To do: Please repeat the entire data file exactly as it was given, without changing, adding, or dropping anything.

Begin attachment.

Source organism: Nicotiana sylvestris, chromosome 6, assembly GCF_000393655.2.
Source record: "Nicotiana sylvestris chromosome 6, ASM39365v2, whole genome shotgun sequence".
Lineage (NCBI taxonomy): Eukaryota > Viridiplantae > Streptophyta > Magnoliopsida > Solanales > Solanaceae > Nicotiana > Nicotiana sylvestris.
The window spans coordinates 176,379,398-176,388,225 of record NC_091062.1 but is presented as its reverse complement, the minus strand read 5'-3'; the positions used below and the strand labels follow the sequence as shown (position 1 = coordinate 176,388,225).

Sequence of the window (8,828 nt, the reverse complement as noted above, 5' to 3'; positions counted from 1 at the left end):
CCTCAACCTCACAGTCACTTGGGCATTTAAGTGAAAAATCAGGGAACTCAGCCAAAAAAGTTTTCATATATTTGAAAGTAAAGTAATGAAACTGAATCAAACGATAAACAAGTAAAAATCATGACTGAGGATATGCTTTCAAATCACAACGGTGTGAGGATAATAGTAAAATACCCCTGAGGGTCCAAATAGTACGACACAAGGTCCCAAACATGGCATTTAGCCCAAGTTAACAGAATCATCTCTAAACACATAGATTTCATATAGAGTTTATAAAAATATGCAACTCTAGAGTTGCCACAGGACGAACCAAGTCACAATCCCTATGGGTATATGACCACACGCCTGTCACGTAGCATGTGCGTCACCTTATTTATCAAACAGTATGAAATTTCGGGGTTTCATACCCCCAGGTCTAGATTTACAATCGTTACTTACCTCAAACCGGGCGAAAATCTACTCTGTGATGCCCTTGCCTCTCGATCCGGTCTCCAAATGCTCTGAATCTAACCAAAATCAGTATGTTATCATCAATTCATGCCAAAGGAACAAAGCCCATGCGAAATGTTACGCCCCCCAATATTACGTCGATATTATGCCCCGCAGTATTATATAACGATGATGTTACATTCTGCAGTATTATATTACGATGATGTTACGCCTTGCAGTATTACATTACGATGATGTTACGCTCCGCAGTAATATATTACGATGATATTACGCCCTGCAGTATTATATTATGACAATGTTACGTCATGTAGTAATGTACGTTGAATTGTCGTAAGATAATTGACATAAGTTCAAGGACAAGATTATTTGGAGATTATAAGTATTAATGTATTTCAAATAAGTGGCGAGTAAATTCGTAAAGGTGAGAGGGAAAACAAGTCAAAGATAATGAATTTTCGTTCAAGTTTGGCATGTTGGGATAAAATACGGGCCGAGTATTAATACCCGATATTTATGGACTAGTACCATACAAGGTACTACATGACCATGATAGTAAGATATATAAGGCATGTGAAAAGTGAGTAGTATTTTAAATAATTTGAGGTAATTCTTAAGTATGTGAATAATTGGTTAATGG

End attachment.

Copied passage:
Source organism: Nicotiana sylvestris, chromosome 6, assembly GCF_000393655.2.
Source record: "Nicotiana sylvestris chromosome 6, ASM39365v2, whole genome shotgun sequence".
Lineage (NCBI taxonomy): Eukaryota > Viridiplantae > Streptophyta > Magnoliopsida > Solanales > Solanaceae > Nicotiana > Nicotiana sylvestris.
The window spans coordinates 176,379,398-176,388,225 of record NC_091062.1 but is presented as its reverse complement, the minus strand read 5'-3'; the positions used below and the strand labels follow the sequence as shown (position 1 = coordinate 176,388,225).

Sequence of the window (8,828 nt, the reverse complement as noted above, 5' to 3'; positions counted from 1 at the left end):
CCTCAACCTCACAGTCACTTGGGCATTTAAGTGAAAAATCAGGGAACTCAGCCAAAAAAGTTTTCATATATTTGAAAGTAAAGTAATGAAACTGAATCAAACGATAAACAAGTAAAAATCATGACTGAGGATATGCTTTCAAATCACAACGGTGTGAGGATAATAGTAAAATACCCCTGAGGGTCCAAATAGTACGACACAAGGTCCCAAACATGGCATTTAGCCCAAGTTAACAGAATCATCTCTAAACACATAGATTTCATATAGAGTTTATAAAAATATGCAACTCTAGAGTTGCCACAGGACGAACCAAGTCACAATCCCTATGGGTATATGACCACACGCCTGTCACGTAGCATGTGCGTCACCTTATTTATCAAACAGTATGAAATTTCGGGGTTTCATACCCCCAGGTCTAGATTTACAATCGTTACTTACCTCAAACCGGGCGAAAATCTACTCTGTGATGCCCTTGCCTCTCGATCCGGTCTCCAAATGCTCTGAATCTAACCAAAATCAGTATGTTATCATCAATTCATGCCAAAGGAACAAAGCCCATGCGAAATGTTACGCCCCCCAATATTACGTCGATATTATGCCCCGCAGTATTATATAACGATGATGTTACATTCTGCAGTATTATATTACGATGATGTTACGCCTTGCAGTATTACATTACGATGATGTTACGCTCCGCAGTAATATATTACGATGATATTACGCCCTGCAGTATTATATTATGACAATGTTACGTCATGTAGTAATGTACGTTGAATTGTCGTAAGATAATTGACATAAGTTCAAGGACAAGATTATTTGGAGATTATAAGTATTAATGTATTTCAAATAAGTGGCGAGTAAATTCGTAAAGGTGAGAGGGAAAACAAGTCAAAGATAATGAATTTTCGTTCAAGTTTGGCATGTTGGGATAAAATACGGGCCGAGTATTAATACCCGATATTTATGGACTAGTACCATACAAGGTACTACATGACCATGATAGTAAGATATATAAGGCATGTGAAAAGTGAGTAGTATTTTAAATAATTTGAGGTAATTCTTAAGTATGTGAATAATTGGTTAATGG